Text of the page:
Select Committee on Education and Employment Appendices to the Minutes of Evidence


Memorandum from The Prince's Trust

  The Prince's Trust has taken an active role in the delivery and development of The New Deal since it's inception. In this financial year (2000/2001) we expect to deliver the following programmes:

    —  "Volunteers": an opportunity lasting 20, 60 or 120 days aiming to move 10,600 from unemployment into work or to take up further education or training. The programme combines a challenging period in the outdoors with different, and difficult, community placements. "Volunteers" join a team of young people from different backgrounds including, uniquely, a substantial group (1400 in 2000/2001) who are already in work.

    —  This year we expect to provide 60 and 120 day opportunities for 2200 New Dealers. The programme is offered in 315 locations across the UK.

    —  Outcomes: 37 per cent of all participants who complete the programme find work. 12 months after completing the programme 82 per cent are in employment.

    —  "Work Away": work based placements exclusively with New Dealers (18-25) but run in co-operation with partners in Sweden and Italy. Last year (the programme is currently being redesigned) 450 young people took part in a programme lasting 60 days. Young people spend periods of work and training in two partner countries.

    —  Outcomes: 34 per cent of completers are now in work.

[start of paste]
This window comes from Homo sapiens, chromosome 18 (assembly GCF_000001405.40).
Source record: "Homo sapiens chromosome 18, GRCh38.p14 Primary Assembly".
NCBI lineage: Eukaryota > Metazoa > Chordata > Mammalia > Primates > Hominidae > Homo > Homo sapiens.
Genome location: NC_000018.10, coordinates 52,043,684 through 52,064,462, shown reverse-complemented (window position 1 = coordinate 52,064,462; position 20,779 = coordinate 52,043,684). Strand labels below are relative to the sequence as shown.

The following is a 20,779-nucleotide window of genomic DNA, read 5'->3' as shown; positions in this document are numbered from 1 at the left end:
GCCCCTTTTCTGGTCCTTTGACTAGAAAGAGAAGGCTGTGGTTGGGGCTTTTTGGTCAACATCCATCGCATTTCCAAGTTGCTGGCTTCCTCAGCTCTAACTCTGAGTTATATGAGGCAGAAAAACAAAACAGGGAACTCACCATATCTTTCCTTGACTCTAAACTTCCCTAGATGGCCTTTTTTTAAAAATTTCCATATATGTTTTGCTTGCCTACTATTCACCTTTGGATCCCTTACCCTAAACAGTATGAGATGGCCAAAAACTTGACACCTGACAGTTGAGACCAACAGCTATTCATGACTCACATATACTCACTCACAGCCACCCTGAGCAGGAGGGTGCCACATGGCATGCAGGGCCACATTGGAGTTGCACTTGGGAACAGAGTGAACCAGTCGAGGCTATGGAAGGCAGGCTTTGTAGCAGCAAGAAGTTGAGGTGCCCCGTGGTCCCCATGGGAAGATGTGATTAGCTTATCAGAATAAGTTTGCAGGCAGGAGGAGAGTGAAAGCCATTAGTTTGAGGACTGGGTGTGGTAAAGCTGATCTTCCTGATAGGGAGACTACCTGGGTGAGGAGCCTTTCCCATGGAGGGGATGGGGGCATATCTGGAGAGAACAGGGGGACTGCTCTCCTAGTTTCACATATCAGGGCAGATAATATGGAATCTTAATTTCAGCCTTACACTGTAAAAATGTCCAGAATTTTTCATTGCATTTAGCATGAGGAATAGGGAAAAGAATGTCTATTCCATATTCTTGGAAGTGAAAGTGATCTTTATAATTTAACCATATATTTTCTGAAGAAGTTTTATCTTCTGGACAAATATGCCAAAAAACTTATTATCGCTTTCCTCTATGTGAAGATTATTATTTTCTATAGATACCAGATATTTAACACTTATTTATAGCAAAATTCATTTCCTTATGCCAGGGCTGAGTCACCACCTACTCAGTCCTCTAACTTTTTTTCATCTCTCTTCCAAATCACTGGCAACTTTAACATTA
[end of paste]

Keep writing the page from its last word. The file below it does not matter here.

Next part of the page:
—  "Business": the Trust has encouraged the development of the self-employment option of New Deal. This year we expect 1700 young people (18-30) who have been unemployed for over six months—"New Dealers" (even if they are not registered as such) to take this self-employment option. The Trust provides business advice, a soft loan or grant and a mentor. This support runs for three years. Curiously only 484 18-25's were registered as starting their own business under New Deal.

    —  Outcomes: 78 per cent of businesses survive after 12 months, 47 per cent after 36 months. 57 per cent loan repayment after 36 months.

  This briefest of brief summaries demonstrates, I hope, the Trust's commitment to New deal: we may be the largest single provider in the voluntary sector.

  Issues which we would be interested in exploring further with the committee:

    —  The need to reduce or remove the rigidities created by the four options.

    —  The managerial and financial difficulties faced by voluntary sector organisations committed to the New Deal (most, if not all, operate at a loss).

    —  The desirability of promoting the self employment option. It achieves the best results and could suit more young people.

    —  The continual challenge of working with young people who, all too often, have very low motivation and even lower levels of skill. Getting these young people in to work and keeping them there takes a great deal of time and money.

The Prince's Trust

December 2000

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